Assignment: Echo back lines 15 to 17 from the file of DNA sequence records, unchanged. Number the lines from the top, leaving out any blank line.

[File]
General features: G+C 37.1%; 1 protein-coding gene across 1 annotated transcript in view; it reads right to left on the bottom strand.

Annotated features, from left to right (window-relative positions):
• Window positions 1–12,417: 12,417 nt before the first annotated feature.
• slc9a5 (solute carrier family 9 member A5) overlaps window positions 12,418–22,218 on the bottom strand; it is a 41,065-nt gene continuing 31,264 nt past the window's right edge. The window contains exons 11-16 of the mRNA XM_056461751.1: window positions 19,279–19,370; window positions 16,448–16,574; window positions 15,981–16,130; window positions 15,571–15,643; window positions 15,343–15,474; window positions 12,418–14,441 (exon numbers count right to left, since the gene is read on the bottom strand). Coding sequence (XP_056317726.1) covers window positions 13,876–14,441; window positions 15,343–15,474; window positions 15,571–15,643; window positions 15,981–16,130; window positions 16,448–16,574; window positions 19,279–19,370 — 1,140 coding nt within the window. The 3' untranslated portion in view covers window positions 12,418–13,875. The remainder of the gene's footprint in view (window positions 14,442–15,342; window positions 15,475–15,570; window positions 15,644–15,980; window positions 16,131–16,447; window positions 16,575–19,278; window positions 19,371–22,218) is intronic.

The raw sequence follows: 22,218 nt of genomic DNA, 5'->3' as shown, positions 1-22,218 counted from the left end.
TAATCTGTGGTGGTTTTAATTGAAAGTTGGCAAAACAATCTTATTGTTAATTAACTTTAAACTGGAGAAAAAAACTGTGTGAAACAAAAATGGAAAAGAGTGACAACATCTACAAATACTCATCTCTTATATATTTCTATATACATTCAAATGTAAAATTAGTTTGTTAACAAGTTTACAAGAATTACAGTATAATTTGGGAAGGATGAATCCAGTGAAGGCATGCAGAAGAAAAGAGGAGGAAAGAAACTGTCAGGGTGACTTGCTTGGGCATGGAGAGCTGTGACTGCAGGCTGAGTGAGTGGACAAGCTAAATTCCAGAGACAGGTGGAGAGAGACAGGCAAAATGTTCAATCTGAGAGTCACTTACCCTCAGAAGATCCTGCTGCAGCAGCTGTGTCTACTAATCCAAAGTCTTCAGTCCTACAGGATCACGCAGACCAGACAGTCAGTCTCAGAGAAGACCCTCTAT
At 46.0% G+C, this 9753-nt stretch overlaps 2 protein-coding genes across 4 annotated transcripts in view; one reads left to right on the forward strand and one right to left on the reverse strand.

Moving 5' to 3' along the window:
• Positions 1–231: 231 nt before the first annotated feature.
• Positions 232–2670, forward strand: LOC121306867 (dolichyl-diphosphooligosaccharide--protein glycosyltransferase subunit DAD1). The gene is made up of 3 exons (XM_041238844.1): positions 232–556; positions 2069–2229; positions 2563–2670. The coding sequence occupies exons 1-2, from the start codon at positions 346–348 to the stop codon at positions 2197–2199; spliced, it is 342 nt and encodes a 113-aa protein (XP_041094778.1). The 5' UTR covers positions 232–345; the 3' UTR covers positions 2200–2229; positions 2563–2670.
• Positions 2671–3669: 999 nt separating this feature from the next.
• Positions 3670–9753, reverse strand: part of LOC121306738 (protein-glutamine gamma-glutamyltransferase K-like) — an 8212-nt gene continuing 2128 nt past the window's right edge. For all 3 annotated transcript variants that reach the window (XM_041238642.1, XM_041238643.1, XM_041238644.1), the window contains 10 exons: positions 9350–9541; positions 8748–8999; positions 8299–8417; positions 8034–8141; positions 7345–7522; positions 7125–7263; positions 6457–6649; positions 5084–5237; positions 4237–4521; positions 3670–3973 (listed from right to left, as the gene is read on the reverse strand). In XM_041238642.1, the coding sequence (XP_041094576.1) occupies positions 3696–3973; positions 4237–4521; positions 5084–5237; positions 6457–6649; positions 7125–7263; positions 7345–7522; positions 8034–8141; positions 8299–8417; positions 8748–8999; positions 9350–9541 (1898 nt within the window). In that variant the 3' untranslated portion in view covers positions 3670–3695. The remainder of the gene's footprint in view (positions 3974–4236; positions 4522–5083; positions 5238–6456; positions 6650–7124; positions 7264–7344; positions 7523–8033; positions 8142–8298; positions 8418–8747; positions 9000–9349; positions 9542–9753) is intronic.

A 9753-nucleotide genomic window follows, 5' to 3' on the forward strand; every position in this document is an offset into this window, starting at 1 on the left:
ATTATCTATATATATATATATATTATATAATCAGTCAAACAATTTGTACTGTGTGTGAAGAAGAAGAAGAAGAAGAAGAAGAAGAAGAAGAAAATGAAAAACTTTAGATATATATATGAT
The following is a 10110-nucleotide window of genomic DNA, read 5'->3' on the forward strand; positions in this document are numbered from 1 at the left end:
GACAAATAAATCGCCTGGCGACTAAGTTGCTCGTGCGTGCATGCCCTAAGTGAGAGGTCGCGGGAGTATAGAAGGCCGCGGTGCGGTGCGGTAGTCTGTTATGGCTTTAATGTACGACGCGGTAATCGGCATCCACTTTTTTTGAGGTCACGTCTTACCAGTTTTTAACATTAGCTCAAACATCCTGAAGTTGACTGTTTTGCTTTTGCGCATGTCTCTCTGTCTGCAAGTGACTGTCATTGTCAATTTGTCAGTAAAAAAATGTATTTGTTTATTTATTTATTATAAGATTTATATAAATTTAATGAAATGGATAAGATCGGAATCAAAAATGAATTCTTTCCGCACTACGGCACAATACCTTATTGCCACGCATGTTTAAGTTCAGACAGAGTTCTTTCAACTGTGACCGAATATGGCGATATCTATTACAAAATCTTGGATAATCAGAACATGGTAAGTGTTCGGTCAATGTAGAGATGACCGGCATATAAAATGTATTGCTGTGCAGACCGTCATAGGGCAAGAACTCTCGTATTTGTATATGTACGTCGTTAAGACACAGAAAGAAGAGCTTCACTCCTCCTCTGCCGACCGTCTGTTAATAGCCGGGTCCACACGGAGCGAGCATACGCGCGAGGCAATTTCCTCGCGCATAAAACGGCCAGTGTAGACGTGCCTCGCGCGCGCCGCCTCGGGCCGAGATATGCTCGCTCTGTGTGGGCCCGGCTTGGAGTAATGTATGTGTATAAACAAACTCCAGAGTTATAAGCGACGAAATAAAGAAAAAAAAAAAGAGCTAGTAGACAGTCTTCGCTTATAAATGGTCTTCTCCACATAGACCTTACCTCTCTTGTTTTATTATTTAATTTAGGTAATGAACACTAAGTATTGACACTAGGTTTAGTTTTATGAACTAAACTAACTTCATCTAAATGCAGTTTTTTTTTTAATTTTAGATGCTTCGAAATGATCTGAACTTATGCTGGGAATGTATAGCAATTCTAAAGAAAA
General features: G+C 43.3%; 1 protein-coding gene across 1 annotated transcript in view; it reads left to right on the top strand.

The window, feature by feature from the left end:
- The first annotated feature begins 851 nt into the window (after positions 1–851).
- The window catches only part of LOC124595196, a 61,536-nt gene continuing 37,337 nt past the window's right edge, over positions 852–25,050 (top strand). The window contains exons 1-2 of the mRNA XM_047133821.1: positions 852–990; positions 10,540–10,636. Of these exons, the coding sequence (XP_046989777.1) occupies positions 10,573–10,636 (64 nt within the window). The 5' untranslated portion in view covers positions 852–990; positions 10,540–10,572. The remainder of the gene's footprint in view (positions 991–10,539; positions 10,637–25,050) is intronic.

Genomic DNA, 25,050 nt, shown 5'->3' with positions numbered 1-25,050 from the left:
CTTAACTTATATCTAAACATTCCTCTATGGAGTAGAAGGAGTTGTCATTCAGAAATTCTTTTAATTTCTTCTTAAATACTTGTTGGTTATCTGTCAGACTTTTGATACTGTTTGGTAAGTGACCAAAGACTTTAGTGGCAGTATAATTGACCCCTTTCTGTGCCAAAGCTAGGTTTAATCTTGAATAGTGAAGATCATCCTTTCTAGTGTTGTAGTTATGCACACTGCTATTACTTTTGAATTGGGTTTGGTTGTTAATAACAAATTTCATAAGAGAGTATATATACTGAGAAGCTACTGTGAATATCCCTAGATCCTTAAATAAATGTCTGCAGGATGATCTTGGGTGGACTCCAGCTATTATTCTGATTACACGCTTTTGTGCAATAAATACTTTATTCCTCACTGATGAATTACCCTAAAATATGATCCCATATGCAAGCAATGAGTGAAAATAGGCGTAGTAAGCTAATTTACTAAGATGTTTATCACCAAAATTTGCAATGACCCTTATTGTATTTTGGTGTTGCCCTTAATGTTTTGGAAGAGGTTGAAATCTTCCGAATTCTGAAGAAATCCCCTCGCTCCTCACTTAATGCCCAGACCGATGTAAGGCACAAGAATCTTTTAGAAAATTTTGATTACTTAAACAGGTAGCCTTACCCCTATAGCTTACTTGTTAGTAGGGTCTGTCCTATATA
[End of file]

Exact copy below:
The following is a 10110-nucleotide window of genomic DNA, read 5'->3' on the forward strand; positions in this document are numbered from 1 at the left end:
GACAAATAAATCGCCTGGCGACTAAGTTGCTCGTGCGTGCATGCCCTAAGTGAGAGGTCGCGGGAGTATAGAAGGCCGCGGTGCGGTGCGGTAGTCTGTTATGGCTTTAATGTACGACGCGGTAATCGGCATCCACTTTTTTTGAGGTCACGTCTTACCAGTTTTTAACATTAGCTCAAACATCCTGAAGTTGACTGTTTTGCTTTTGCGCATGTCTCTCTGTCTGCAAGTGACTGTCATTGTCAATTTGTCAGTAAAAAAATGTATTTGTTTATTTATTTATTATAAGATTTATATAAATTTAATGAAATGGATAAGATCGGAATCAAAAATGAATTCTTTCCGCACTACGGCACAATACCTTATTGCCACGCATGTTTAAGTTCAGACAGAGTTCTTTCAACTGTGACCGAATATGGCGATATCTATTACAAAATCTTGGATAATCAGAACATGGTAAGTGTTCGGTCAATGTAGAGATGACCGGCATATAAAATGTATTGCTGTGCAGACCGTCATAGGGCAAGAACTCTCGTATTTGTATATGTACGTCGTTAAGACACAGAAAGAAGAGCTTCACTCCTCCTCTGCCGACCGTCTGTTAATAGCCGGGTCCACACGGAGCGAGCATACGCGCGAGGCAATTTCCTCGCGCATAAAACGGCCAGTGTAGACGTGCCTCGCGCGCGCCGCCTCGGGCCGAGATATGCTCGCTCTGTGTGGGCCCGGCTTGGAGTAATGTATGTGTATAAACAAACTCCAGAGTTATAAGCGACGAAATAAAGAAAAAAAAAAAGAGCTAGTAGACAGTCTTCGCTTATAAATGGTCTTCTCCACATAGACCTTACCTCTCTTGTTTTATTATTTAATTTAGGTAATGAACACTAAGTATTGACACTAGGTTTAGTTTTATGAACTAAACTAACTTCATCTAAATGCAGTTTTTTTTTTAATTTTAGATGCTTCGAAATGATCTGAACTTATGCTGGGAATGTATAGCAATTCTAAAGAAAA
General features: G+C 43.3%; 1 protein-coding gene across 1 annotated transcript in view; it reads left to right on the top strand.